On air: A GDTV Guangdong Television being shown in a restaurant in Guangzhou. The province's official broadcaster was planning to quietly switch most of its programming from Cantonese to Mandarin on Sept 1. - AFP
GUANGZHOU: Free-wheeling and business-oriented, the southern Chinese city of Guangzhou is a long way from Beijing physically, culturally and linguistically – and hackles have been raised by reports Communist authorities are demanding local television drop Cantonese in favour of Mandarin.
Throughout China, Mandarin – known as Putonghua, the “common language”, with its roots in Beijing’s northern dialect – is the medium of government, education and national official media.
The ruling Communist Party has long viewed it as a means of weakening regional loyalties and forging a sense of common identity, particularly in far-flung areas such as Xinjiang and Tibet which see fits of resistance to Beijing’s rule.
But according to a ministry of education statement last year, 30% of Chinese – 400 million people – still cannot speak Mandarin.
Cantonese is the first language of roughly half the population of Guangzhou, China’s third-largest city and the provincial capital of Guangdong – where for many elderly residents, it is their only tongue.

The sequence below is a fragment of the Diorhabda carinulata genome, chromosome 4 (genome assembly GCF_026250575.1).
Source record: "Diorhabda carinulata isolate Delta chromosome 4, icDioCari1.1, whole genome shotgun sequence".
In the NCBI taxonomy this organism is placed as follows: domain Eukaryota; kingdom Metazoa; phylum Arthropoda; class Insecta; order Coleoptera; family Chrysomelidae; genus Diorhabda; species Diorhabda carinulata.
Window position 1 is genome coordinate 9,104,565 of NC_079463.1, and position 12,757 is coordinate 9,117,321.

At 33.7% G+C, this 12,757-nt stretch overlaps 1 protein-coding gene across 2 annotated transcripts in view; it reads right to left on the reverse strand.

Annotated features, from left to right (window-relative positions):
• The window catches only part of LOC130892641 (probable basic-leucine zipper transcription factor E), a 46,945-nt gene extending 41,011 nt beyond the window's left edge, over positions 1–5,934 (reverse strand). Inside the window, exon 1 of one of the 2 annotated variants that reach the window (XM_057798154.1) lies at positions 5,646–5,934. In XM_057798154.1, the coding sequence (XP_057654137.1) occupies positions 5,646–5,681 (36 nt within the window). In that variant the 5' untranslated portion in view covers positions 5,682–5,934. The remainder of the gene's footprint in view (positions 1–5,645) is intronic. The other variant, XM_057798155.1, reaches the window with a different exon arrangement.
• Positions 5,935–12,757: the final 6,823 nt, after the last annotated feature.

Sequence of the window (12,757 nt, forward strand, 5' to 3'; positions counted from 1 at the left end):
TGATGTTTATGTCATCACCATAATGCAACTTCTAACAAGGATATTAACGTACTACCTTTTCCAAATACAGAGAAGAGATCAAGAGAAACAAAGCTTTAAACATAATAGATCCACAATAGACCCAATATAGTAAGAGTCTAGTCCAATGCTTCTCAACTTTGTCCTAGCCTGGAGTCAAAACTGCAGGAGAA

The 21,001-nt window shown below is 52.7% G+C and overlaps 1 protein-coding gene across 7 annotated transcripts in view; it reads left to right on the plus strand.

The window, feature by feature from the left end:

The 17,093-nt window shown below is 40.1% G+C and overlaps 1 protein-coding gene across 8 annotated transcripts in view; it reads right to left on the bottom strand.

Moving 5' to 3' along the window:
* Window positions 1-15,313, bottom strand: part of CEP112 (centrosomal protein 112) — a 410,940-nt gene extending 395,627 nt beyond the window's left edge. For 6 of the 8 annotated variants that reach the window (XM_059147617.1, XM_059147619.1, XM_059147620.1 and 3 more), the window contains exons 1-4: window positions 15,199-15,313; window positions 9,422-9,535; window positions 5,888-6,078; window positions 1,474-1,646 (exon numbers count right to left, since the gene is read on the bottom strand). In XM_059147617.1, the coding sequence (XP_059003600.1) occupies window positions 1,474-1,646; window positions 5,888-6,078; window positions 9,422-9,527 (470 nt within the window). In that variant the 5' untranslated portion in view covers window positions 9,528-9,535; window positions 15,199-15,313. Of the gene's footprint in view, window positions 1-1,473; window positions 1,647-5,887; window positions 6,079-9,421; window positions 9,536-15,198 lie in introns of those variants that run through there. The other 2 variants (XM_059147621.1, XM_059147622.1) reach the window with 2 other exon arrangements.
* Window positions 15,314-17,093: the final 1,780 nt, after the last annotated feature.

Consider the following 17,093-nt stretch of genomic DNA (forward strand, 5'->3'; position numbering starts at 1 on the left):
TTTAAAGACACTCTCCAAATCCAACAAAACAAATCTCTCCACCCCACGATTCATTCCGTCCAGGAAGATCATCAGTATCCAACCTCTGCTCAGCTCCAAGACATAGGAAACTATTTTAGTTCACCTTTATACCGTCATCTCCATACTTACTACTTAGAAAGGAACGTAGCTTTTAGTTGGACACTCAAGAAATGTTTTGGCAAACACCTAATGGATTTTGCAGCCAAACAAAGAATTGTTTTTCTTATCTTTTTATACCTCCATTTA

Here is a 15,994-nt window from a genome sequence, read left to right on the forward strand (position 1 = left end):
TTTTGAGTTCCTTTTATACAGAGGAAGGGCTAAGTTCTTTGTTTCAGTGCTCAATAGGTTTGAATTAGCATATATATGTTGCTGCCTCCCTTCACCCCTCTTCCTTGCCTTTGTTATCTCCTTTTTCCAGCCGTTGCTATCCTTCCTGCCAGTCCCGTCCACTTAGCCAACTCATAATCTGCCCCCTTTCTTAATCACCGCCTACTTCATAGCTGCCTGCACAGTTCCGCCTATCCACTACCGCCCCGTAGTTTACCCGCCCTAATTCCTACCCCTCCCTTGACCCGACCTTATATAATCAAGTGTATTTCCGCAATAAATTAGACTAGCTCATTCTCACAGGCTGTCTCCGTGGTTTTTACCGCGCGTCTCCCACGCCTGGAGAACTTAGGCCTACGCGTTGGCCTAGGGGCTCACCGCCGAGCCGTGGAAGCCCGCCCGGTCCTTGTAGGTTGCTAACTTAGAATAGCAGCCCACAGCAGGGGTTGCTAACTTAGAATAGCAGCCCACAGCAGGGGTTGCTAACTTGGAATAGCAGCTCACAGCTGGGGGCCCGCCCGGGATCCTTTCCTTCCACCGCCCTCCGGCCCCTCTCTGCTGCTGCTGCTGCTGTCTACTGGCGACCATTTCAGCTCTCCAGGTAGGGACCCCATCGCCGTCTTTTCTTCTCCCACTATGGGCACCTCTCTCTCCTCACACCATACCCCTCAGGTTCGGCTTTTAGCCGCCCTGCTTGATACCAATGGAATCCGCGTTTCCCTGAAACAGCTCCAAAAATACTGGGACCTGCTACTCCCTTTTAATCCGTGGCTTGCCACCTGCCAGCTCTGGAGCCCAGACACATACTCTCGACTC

Nonetheless, reports in neighbouring Hong Kong said the province’s official broadcaster Guangdong TV was planning to quietly switch most of its programming from Cantonese to Mandarin on Sept 1.
In mainland China, the two languages generally use the same characters for the same words, so that they are mutually intelligible in written form – but incomprehensible when spoken.
“I oppose them changing it all to Mandarin,” said Huang Yankun, a 17-year-old student, walking past the television station’s headquarters.
“It’s wrong for them to try to restrict the language in this way. Speaking Cantonese is a Guangdong custom; it’s a tradition that we need to support.”
Cantonese is spoken by more than 60 million people in China, according to China Daily – on a par with Italian in terms of native speaker numbers.
But some in Guangzhou worry that as young people and their parents focus on Mandarin for academic and career reasons, Cantonese may fall by the wayside.
“A lot of kids, they speak only Mandarin at school,” said Huang Xiaoyu, a 28-year-old media worker. “And at home, their mum will speak to them in Cantonese but the kids will respond in Mandarin.
“Very, very few little kids these days speak Cantonese. How are old people going to communicate with their grandchildren if they don’t use Cantonese?” she added.
A spokesperson for Guangdong TV said they were unaware of any coming change. — AFP